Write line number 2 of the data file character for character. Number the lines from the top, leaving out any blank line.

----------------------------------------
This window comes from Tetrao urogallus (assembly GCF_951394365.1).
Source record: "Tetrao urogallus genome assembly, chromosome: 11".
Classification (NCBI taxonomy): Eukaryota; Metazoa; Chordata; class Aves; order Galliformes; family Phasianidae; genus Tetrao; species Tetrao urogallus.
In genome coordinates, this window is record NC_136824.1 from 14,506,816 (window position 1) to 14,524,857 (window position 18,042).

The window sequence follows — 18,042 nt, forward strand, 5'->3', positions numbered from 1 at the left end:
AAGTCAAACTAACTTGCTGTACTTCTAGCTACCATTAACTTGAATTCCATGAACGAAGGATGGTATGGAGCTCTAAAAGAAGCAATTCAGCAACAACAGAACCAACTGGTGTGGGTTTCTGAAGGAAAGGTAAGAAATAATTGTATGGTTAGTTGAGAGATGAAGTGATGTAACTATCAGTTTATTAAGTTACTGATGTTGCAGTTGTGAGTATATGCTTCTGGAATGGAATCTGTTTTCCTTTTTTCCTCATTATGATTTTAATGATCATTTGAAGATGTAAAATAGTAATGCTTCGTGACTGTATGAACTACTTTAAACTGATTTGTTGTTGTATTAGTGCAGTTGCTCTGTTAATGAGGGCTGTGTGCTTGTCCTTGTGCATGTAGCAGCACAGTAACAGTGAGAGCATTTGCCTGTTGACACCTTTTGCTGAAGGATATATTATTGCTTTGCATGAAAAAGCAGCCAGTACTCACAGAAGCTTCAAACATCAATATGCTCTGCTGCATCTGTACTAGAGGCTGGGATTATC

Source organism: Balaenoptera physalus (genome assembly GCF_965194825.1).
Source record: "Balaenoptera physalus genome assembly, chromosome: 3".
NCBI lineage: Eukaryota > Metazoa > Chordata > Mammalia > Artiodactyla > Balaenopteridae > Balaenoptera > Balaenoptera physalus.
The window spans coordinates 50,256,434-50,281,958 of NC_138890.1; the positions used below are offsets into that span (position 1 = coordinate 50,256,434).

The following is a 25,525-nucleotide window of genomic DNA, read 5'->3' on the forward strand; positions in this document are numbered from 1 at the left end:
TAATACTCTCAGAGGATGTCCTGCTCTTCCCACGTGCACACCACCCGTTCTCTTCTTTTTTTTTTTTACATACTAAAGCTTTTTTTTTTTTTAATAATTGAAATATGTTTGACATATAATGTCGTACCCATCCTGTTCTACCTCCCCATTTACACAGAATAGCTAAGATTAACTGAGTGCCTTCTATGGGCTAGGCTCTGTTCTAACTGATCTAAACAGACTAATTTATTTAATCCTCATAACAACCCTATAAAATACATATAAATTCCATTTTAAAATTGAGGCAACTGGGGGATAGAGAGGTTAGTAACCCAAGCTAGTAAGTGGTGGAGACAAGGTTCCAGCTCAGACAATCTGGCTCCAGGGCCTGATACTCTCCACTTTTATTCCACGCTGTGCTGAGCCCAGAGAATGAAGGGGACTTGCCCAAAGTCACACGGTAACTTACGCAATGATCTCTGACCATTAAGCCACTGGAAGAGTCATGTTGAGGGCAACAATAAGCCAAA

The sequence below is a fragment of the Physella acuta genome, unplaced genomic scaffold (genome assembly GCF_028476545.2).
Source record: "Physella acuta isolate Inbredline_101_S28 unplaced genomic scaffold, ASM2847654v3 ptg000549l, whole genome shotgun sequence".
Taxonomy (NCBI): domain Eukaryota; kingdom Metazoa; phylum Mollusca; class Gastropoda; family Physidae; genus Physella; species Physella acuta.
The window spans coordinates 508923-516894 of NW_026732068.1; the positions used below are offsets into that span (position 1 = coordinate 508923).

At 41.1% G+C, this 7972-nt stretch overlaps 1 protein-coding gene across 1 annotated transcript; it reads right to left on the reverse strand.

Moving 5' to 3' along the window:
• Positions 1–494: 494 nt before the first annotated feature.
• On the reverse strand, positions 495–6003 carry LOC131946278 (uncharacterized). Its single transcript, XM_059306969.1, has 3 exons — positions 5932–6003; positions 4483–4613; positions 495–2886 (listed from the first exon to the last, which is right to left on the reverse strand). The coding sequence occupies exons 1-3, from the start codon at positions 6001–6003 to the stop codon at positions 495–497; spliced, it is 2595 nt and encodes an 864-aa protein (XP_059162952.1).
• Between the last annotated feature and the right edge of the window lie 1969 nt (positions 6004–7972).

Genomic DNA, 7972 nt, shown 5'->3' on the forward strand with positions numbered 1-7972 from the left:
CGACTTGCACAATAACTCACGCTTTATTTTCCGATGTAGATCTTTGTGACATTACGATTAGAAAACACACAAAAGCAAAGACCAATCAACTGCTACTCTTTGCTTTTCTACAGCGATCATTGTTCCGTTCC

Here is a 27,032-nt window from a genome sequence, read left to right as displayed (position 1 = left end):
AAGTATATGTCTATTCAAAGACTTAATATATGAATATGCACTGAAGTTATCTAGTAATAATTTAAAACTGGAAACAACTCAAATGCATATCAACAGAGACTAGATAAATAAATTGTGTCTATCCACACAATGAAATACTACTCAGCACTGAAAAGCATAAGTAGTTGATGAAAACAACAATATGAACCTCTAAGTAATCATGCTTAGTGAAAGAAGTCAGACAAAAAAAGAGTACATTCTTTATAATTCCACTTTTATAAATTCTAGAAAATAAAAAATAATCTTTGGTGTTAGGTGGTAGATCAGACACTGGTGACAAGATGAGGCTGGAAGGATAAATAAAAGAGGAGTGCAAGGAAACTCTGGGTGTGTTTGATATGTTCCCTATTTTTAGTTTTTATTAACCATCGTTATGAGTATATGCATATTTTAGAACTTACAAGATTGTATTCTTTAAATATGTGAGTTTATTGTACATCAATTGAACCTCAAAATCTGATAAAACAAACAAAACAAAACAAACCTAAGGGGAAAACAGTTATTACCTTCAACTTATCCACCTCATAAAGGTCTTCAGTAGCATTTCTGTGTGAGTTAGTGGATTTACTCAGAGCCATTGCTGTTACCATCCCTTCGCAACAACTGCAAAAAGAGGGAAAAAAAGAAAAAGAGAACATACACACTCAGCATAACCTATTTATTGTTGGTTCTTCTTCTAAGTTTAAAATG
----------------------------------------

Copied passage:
Source record: "Tetrao urogallus genome assembly, chromosome: 11".